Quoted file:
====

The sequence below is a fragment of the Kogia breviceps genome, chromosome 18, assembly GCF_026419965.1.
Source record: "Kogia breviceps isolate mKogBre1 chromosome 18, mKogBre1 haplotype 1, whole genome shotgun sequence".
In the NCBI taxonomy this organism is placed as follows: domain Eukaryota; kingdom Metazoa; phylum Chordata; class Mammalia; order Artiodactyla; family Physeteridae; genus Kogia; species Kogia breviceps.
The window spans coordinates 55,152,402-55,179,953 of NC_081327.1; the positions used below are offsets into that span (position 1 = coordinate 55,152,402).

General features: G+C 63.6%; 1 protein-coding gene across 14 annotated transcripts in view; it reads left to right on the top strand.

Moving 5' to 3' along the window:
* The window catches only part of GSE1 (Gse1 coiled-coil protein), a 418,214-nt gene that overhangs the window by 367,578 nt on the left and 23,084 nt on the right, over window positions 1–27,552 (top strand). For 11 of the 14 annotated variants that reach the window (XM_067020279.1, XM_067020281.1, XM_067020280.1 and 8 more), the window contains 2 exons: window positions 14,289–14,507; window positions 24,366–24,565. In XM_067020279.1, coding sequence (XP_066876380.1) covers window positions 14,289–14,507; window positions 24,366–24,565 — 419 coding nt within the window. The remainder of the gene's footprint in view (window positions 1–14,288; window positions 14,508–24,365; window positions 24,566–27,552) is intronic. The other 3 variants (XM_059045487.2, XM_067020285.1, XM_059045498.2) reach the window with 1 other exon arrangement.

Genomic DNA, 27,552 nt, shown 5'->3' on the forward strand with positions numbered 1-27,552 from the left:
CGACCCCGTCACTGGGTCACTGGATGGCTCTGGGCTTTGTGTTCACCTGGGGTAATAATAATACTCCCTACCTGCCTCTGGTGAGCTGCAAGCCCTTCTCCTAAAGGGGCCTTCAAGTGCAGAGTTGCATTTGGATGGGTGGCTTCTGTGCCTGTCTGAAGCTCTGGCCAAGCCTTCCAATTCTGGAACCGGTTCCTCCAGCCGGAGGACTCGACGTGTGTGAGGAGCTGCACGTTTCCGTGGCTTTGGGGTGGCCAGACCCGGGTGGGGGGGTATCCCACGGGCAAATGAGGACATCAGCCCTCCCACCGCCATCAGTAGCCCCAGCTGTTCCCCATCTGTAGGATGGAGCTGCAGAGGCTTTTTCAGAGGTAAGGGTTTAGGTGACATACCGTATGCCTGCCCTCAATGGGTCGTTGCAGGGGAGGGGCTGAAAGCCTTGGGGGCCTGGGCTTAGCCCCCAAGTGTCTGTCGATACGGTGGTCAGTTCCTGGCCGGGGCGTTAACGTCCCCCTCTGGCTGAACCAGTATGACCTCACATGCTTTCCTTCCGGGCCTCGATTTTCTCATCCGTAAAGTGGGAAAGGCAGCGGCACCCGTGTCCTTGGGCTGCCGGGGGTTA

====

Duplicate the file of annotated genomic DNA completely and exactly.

The sequence below is a fragment of the Kogia breviceps genome, chromosome 18, assembly GCF_026419965.1.
Source record: "Kogia breviceps isolate mKogBre1 chromosome 18, mKogBre1 haplotype 1, whole genome shotgun sequence".
In the NCBI taxonomy this organism is placed as follows: domain Eukaryota; kingdom Metazoa; phylum Chordata; class Mammalia; order Artiodactyla; family Physeteridae; genus Kogia; species Kogia breviceps.
The window spans coordinates 55,152,402-55,179,953 of NC_081327.1; the positions used below are offsets into that span (position 1 = coordinate 55,152,402).

General features: G+C 63.6%; 1 protein-coding gene across 14 annotated transcripts in view; it reads left to right on the top strand.

Moving 5' to 3' along the window:
* The window catches only part of GSE1 (Gse1 coiled-coil protein), a 418,214-nt gene that overhangs the window by 367,578 nt on the left and 23,084 nt on the right, over window positions 1–27,552 (top strand). For 11 of the 14 annotated variants that reach the window (XM_067020279.1, XM_067020281.1, XM_067020280.1 and 8 more), the window contains 2 exons: window positions 14,289–14,507; window positions 24,366–24,565. In XM_067020279.1, coding sequence (XP_066876380.1) covers window positions 14,289–14,507; window positions 24,366–24,565 — 419 coding nt within the window. The remainder of the gene's footprint in view (window positions 1–14,288; window positions 14,508–24,365; window positions 24,566–27,552) is intronic. The other 3 variants (XM_059045487.2, XM_067020285.1, XM_059045498.2) reach the window with 1 other exon arrangement.

Genomic DNA, 27,552 nt, shown 5'->3' on the forward strand with positions numbered 1-27,552 from the left:
CGACCCCGTCACTGGGTCACTGGATGGCTCTGGGCTTTGTGTTCACCTGGGGTAATAATAATACTCCCTACCTGCCTCTGGTGAGCTGCAAGCCCTTCTCCTAAAGGGGCCTTCAAGTGCAGAGTTGCATTTGGATGGGTGGCTTCTGTGCCTGTCTGAAGCTCTGGCCAAGCCTTCCAATTCTGGAACCGGTTCCTCCAGCCGGAGGACTCGACGTGTGTGAGGAGCTGCACGTTTCCGTGGCTTTGGGGTGGCCAGACCCGGGTGGGGGGGTATCCCACGGGCAAATGAGGACATCAGCCCTCCCACCGCCATCAGTAGCCCCAGCTGTTCCCCATCTGTAGGATGGAGCTGCAGAGGCTTTTTCAGAGGTAAGGGTTTAGGTGACATACCGTATGCCTGCCCTCAATGGGTCGTTGCAGGGGAGGGGCTGAAAGCCTTGGGGGCCTGGGCTTAGCCCCCAAGTGTCTGTCGATACGGTGGTCAGTTCCTGGCCGGGGCGTTAACGTCCCCCTCTGGCTGAACCAGTATGACCTCACATGCTTTCCTTCCGGGCCTCGATTTTCTCATCCGTAAAGTGGGAAAGGCAGCGGCACCCGTGTCCTTGGGCTGCCGGGGGTTA